Major differences

The major design differences between <system_error> and proposed <system_error2> are as follows:

  1. experimental::status_code<DomainType> can represent warnings and form-of-success codes as well as failure codes. experimental::errored_status_code<DomainType> is more similar to std::error_code, in that it can only represent failures (this is enforced by C++ 20 contract or runtime assertion check).

  2. The code’s domain implementation defines the payload type to be transported around by experimental::status_code<DomainType>, rather than it being hardcoded to int as in std::error_code. The payload type can be anything you like, including non-trivially-copyable, move-only, complex etc types.

    This facility is extremely useful. Extra failure metadata such as stack backtraces can be returned, for example. You can absolutely vary the payload depending on whether NDEBUG or _DEBUG is defined, too.

  3. If your domain defines a payload type which is trivially copyable or move relocating1, it gains an implicit convertibility to a move-only experimental::status_code<erased<T>> where T is another trivially copyable or move relocating type. This permits global headers to use a single, common, type erased, status code type which is highly desirable for code bases of any complexity. However, unlike std::error_code, which fulfils the exact same role in <system_error> based code, the type erased payload can be bigger than the hardcoded int in std::error_code.

    This facility is also extremely useful, as extra failure metadata can be type erased, transported through code with no knowledge of such things, and the original type with failure metadata resurrected at the handling point. Indeed P1095 proposed std::error is a type alias to experimental::status_code<erased<intptr_t>>, and it can transport erased std::exception_ptr instances, POSIX error codes, and much more besides.

  4. Equality comparisons between status code’s with non-identical domains are always semantic i.e. are they semantically equivalent, rather than exactly equal? This mirrors when you compare std::error_code to a std::error_condition, but as there is no equivalent for the latter in <system_error2>, this means that when you see the code:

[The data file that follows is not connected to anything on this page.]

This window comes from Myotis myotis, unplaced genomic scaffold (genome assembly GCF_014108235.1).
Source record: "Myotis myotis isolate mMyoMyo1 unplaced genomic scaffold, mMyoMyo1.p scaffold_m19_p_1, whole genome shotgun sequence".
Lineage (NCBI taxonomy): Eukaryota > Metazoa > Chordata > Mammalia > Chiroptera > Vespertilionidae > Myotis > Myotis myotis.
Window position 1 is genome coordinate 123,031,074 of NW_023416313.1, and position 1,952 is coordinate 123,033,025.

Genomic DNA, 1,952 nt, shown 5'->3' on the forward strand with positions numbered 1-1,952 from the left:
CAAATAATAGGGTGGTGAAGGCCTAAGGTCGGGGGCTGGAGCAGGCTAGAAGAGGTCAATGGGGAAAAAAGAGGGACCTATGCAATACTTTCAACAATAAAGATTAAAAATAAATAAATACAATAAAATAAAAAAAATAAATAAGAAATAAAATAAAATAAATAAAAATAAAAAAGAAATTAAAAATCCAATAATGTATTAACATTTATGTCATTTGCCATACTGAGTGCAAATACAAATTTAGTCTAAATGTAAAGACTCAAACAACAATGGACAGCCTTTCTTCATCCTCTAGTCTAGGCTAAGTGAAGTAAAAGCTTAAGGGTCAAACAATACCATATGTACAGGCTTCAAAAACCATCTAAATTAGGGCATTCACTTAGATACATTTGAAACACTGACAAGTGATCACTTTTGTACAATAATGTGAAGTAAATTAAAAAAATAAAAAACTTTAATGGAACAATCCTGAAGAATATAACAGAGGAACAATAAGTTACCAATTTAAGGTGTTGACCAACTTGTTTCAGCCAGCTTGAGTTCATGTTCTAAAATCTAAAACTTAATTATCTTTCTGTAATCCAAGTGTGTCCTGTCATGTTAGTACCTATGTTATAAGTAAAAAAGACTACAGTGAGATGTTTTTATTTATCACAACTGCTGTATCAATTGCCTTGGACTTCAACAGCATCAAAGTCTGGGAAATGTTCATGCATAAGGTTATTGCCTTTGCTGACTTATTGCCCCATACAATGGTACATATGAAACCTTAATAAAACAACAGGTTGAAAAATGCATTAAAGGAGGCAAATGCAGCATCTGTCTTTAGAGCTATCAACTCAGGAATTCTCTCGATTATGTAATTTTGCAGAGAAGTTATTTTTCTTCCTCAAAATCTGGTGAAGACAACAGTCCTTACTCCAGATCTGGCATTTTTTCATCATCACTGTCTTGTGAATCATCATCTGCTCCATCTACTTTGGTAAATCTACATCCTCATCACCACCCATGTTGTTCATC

if(code1 == code2) ...

    … you can be highly confident that this is an inexact, semantic, match operation. The same code under <system_error> is highly ambiguous as to whether exact or inexact comparison is being performed (after all, all there is is “code1 == code2”, so it depends on the types of code1 and code2 which usually is not obvious).

    The ambiguity, and high cognitive load during auditing <system_error> code for correctness, has led to many surprising and unexpected failure handling bugs during the past decade in production C++.

  5. <system_error2>, being a new design, has all-constexpr construction and destruction which avoids the need for static global variables, as <system_error> has. Each of those static global variables requires an atomic fence just in case it has not been initialised, thus every retrieval of an error category bloats code and inhibits optimisation, plus makes the use of custom error code categories in header-only libraries unreliable. Boost.System has replicated the all-constexpr construction and destruction from <system_error2>, and thus now has similar characteristics in this regard.

  6. Finally, this is a small but important difference. Under <system_error>, this extremely common use case is ambiguous:

    if(ec) ...

    Does this code mean “if there was an error?”, or “if the error code is set?”, or “is the error code non-zero?”. The correct answer according to the standard is the last choice, but a quick survey of open source <system_error> based code on github quickly demonstrates there is widespread confusion regarding correct usage.

    <system_error2> solves this by removing the boolean test entirely. One now writes if(sc.success()) ..., if(sc.failure()) ..., if(sc.empty()) ... and so on, thus eliminating ambiguity.

  1. Move relocating is not in the standard, it is currently within WG21 Evolution Working Group Incubator. It is defined to be a type whose move constructor memcpy()’s the bits from source to destination, followed by memcpy() of the bits of a default constructed instance to source, and with a programmer-given guarantee that the destructor, when called on a default constructed instance, has no observable side effects. A surprising number of standard library types can meet this definition of move relocating, including std::vector<T>, std::shared_ptr<T>, and std::exception_ptr. [return]